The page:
The Chicago Foreign Language Press Survey was published in 1942 by the Chicago Public Library Omnibus Project of the Works Progress Administration of Illinois. The purpose of the project was to translate and classify selected news articles that appeared in the foreign language press from 1855 to 1938. The project consists of 120,000 typewritten pages translated from newspapers of 22 different foreign language communities of Chicago.

Read more about this historic project.

You are looking at one result from the Russian group.
This group has 1913 other articles.

This article was published in 1925.
640 articles were published that year.

This article has a primary subject code of "National Churches and Sects" (III C).
2880 articles share this primary code.

  • Russkii Viestnik -- August 15, 1925
    The Decennial Jubilel of the First Independent Orthodox Church in America By T. Peshkov

    The Cause and Origin of the Church.

    For those who are not interested in questions of religion, it is difficult to understand the cause of the origin of the first Independent Orthodox Parish in Chicago. It may appear bewildering how plain Christian believers could undertake such a revolutionary feat as to secede from the Synod Mission and to found their own Independent Orthodox Church, to elect a priest who would suit them, to issue their own certificates of birth, which prompted the Mission and the tsar's consulates in America to persecute severely those who did it. There are also many who think that the originators of such revolutionary acts were not believers, but bolsheviki, Socialists or heterodox Sectarians. This is not true.

    The founders of the first Independent Orthodox Church of the Saint and 2and great martyr, George the Victorious, were profoundly religious, earnest men. They did not even believe in the necessity of any changes in their faith and endeavored to preserve all the rituals of the Orthodox Church. Not the leaders of the bolsheviki, or of the Socialists, or of any heterodox Sectarians have forced the believing Russian people of Chicago to build their own church at 917 N. Wood St., but the leaders of the Synod Mission in America.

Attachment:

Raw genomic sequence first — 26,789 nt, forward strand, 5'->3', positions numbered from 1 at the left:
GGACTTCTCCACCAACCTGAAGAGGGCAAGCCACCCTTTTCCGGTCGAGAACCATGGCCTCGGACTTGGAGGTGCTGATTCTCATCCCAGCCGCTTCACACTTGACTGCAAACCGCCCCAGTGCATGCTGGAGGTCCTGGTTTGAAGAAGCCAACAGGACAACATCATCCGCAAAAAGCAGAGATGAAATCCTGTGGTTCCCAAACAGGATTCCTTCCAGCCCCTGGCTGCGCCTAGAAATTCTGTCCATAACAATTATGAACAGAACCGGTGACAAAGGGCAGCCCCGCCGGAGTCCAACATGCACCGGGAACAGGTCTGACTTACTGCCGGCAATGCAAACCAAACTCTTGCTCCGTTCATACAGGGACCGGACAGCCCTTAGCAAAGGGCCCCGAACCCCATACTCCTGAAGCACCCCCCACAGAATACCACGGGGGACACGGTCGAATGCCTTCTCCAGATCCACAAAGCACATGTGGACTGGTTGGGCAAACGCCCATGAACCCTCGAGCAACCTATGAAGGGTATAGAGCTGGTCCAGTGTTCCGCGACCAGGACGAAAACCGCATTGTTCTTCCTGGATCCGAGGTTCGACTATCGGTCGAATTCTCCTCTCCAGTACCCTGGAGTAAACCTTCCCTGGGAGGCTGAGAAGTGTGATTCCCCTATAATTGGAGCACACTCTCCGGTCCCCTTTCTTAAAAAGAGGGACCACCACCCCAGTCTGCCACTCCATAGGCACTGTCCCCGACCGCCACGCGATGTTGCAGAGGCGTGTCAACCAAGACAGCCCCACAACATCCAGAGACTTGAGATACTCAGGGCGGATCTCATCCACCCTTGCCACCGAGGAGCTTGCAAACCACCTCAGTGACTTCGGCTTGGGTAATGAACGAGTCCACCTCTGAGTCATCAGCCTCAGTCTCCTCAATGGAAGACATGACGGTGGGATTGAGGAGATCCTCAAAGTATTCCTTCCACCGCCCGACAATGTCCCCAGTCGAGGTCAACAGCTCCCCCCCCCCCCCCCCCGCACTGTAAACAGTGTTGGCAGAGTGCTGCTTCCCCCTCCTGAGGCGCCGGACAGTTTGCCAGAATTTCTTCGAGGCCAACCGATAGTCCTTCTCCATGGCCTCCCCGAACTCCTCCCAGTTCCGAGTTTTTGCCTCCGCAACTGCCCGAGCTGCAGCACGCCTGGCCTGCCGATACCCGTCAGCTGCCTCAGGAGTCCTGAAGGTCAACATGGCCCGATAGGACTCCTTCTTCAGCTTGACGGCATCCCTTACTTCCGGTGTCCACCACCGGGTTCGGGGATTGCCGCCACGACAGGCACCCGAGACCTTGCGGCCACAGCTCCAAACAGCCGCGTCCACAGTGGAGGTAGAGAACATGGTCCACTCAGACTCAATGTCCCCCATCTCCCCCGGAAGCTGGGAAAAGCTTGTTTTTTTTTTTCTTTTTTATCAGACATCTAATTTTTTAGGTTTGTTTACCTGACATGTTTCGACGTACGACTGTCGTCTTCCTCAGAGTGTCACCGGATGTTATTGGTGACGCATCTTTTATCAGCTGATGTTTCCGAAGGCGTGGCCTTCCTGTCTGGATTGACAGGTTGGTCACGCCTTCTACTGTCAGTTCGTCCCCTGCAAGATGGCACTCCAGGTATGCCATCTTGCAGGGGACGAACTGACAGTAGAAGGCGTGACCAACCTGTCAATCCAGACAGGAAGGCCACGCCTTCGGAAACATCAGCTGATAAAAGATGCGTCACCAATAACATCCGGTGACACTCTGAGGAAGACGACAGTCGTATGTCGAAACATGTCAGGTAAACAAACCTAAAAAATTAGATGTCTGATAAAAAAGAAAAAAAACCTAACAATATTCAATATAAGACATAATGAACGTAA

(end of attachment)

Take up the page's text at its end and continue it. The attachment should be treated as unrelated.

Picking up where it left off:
I shall not enumerate the defects of the Russian Orthodox Mission in America, for much has been written about that by others, but I shall try to describe the condition of Russians in Chicago in the year 1915. At that time there were believed to be in that large city and its suburbs about 25,000 Russians belonging to the Orthodox Church, and for all this large number of people there were only two Orthodox churches. It can be safely said that 95% of all the Russian immigrants in Chicago were at that time peasant from the western provinces of Russia. Russian intellectuals were almost entirely absent, and if a few were there, these few did not belong to any of the Russian organizations. At that time 3there existed in Chicago two Russian branches of the Socialist Party; but in both these branches there were altogether no more than 100 regular members, and of these 90% were Jews. There was a society for relief to political exiles, but here also the great majority of the members were Jews. Some Bulgarian had some protestant mission on Maxwell Street, where some fifteen Russian Sectarians used to attend meetings. There existed also a small group of Russian Baptists, whose leaders and preachers were Letts. There was a union of Russian workmen. This group was also very small and had fallen entirely under the influence of the I. W. W. As to bolshevism, nobody knew anything about that except a few Socialists. Letts, Jews and Bulgarians could not attract to their organizations even one hundredth part of the Russian colony of Chicago. The great majority of the Russians did not belong to any organizations. Those who had families and the majority of those who were single belonged to the church. Being members of the church they had to baptize their children in the church to which they belonged, to get married there and to have the funeral rites performed by the 4church if some member of the family would die. Thus most of the Russians in Chicago were bound by strong ties to the church. Most of these believers did not know at that time the American customs and the English language, and because of that they could get only the hardest and most dangerous jobs paying the least remuneration. They could be exploited by anybody who would choose to do so, for there was nobody there to protect them.